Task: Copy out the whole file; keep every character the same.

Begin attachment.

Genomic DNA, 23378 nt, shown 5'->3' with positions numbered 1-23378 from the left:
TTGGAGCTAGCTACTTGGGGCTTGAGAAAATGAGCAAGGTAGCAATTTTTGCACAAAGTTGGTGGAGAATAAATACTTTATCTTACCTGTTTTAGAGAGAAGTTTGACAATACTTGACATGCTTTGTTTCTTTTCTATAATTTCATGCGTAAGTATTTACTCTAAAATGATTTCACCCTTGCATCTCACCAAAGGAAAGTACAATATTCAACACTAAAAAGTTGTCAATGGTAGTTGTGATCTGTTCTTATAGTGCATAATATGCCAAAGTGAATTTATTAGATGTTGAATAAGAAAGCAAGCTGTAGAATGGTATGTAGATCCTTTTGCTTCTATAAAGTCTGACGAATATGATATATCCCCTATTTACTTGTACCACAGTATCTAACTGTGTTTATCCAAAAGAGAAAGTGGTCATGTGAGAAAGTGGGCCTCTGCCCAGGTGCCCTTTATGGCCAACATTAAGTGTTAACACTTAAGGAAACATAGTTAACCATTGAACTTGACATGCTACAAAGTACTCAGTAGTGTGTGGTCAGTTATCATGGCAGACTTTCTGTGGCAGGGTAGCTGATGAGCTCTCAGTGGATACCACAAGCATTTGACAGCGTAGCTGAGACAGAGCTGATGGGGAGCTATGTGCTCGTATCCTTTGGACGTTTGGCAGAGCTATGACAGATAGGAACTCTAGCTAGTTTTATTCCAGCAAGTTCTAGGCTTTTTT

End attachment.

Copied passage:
Genomic DNA, 23378 nt, shown 5'->3' with positions numbered 1-23378 from the left:
TTGGAGCTAGCTACTTGGGGCTTGAGAAAATGAGCAAGGTAGCAATTTTTGCACAAAGTTGGTGGAGAATAAATACTTTATCTTACCTGTTTTAGAGAGAAGTTTGACAATACTTGACATGCTTTGTTTCTTTTCTATAATTTCATGCGTAAGTATTTACTCTAAAATGATTTCACCCTTGCATCTCACCAAAGGAAAGTACAATATTCAACACTAAAAAGTTGTCAATGGTAGTTGTGATCTGTTCTTATAGTGCATAATATGCCAAAGTGAATTTATTAGATGTTGAATAAGAAAGCAAGCTGTAGAATGGTATGTAGATCCTTTTGCTTCTATAAAGTCTGACGAATATGATATATCCCCTATTTACTTGTACCACAGTATCTAACTGTGTTTATCCAAAAGAGAAAGTGGTCATGTGAGAAAGTGGGCCTCTGCCCAGGTGCCCTTTATGGCCAACATTAAGTGTTAACACTTAAGGAAACATAGTTAACCATTGAACTTGACATGCTACAAAGTACTCAGTAGTGTGTGGTCAGTTATCATGGCAGACTTTCTGTGGCAGGGTAGCTGATGAGCTCTCAGTGGATACCACAAGCATTTGACAGCGTAGCTGAGACAGAGCTGATGGGGAGCTATGTGCTCGTATCCTTTGGACGTTTGGCAGAGCTATGACAGATAGGAACTCTAGCTAGTTTTATTCCAGCAAGTTCTAGGCTTTTTT